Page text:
Emmanuel College - MA Reviews
Student & Graduate Reviews (3)
Emmanuel College is a small, close knit community in it's own little bubble right beside downtown Boston. This little oasis in the city quickly became my home, not only for the pretty campus and sense of community, but for the fantastic academics. I believed that every one of my professors was there to help me succeed and they often met with me outside of scheduled office hours in order to best support my learning. The professors in the psychology department were the most knowledgeable and friendly people that you could ever interact with. I believe that my psychology degree from EC set me up to get into my top choice graduate school by allowing me to learn skills that other bachelor's level programs simply don't have. This program did an excellent job of preparing me for graduate school and I feel like I was ready to hit the ground running.
It's a school with great teachers and education. There are some complaints about the dorms and community bathrooms as there are with any school and shared living space but for the most part the dorms are clean and kept looking fresh. The academics here are amazing and you do get a real liberal arts education.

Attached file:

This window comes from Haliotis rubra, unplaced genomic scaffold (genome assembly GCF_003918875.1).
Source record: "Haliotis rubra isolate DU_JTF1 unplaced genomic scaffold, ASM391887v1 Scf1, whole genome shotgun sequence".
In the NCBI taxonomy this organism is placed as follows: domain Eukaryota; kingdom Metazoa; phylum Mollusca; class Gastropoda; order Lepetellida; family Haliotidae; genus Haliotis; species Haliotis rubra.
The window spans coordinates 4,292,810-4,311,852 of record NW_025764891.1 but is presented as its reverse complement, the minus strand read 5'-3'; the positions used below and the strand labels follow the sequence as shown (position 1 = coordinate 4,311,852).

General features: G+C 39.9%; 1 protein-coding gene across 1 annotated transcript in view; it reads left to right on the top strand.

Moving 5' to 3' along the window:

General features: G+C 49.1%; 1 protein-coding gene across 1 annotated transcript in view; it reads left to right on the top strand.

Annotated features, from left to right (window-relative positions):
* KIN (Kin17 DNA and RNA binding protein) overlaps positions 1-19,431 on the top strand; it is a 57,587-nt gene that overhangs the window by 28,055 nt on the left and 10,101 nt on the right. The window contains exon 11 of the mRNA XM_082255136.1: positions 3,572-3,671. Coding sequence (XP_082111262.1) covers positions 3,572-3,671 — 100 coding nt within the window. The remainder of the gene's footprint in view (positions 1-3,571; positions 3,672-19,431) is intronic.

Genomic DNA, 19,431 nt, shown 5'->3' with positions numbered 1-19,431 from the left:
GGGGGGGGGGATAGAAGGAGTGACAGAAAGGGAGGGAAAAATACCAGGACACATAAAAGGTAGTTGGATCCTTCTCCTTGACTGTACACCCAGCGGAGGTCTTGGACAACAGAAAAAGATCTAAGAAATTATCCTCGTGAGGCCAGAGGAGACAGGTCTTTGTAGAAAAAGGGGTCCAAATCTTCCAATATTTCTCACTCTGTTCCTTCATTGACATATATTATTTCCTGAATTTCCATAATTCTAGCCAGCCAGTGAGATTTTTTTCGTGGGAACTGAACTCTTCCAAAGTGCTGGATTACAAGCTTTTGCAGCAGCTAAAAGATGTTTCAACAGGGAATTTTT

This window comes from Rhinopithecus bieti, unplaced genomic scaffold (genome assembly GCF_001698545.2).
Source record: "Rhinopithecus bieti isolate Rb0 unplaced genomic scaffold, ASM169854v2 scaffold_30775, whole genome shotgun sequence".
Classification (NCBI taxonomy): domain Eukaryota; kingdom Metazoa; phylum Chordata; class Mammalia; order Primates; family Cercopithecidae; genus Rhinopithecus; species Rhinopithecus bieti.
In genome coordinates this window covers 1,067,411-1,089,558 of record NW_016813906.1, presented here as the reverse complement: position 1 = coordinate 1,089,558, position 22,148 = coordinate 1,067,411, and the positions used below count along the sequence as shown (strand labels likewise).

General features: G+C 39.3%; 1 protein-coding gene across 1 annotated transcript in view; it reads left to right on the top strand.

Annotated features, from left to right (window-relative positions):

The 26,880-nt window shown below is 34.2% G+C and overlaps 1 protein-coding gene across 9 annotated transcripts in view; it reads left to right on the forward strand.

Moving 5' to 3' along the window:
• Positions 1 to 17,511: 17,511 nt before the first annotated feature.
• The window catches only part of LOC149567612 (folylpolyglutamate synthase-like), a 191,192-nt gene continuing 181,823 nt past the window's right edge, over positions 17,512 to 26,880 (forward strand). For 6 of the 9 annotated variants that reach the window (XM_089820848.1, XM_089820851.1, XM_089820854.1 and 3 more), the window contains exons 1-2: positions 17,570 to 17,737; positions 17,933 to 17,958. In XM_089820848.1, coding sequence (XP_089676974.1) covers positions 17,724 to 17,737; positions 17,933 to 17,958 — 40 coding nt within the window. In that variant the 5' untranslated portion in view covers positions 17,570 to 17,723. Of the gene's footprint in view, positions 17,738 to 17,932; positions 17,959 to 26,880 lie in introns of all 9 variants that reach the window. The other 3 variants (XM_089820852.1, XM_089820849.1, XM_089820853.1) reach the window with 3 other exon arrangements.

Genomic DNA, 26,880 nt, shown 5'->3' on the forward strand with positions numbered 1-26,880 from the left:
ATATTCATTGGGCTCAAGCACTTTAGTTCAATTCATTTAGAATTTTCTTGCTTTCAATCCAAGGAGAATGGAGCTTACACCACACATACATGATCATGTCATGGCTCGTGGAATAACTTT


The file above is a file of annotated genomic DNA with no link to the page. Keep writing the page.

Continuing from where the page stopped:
Emmanuel College is a perfect hybrid, as it is a small-campus college yet still encompasses that big-campus feel. This feature is what I enjoyed most about my four years at EC and is the element that allowed me to take advantage of every kind of experience you would want to encounter while away at school. Those benefits include: Small classes (always 20 or less and even 10 or less at times), which meant more 1:1 time with my professors that I could reach out to for references, opportunities, or ins when it came to finding internships and post-graduate employment. Likewise, smaller classes meant I became closer to fellow students more connections that Ive been able to collaborate with over the years. As I lived on campus all 4 years, the furthest walk to my classes was 2 minutes (and if you need to walk to the library on campus its 4, which I dramatically hated). Once you leave the gates of EC, the city of Boston is your playground It was hard not to find somewhere to spend your free time, from museums and theatres, shopping, and restaurants, to scenic places perfect for running or yoga (not to mention a plethora of volunteer, internship, and work opportunities). If you want to live off-campus, there a several neighborhoods close by to find an apartment (Allston and Mission Hill). Depending on your major, you have opportunities to take some interesting courses. There are general educational requirements to fulfill, but there are a lot of options that usually are not a bummer to get through (I took a Sexuality and Relationships course for my Religion requirement and it ended up being one of my favorites). Being in a city can seem scary considering the stories you may hear on the news, but I always felt safe on campus. Some not so good qualities: I found that the academic advisor assigned to you the first three years was lacking in qualities youd think would come with your relationship with them. You really need to take advantage of Boston more than Emmanuel (depending on your work ethic and tenacity, you should be able to gauge whether you can be successful and responsible with the opportunities presented at large to you). Administration can be slow and almost seem like a second job tracking down the person you want to get in contact with.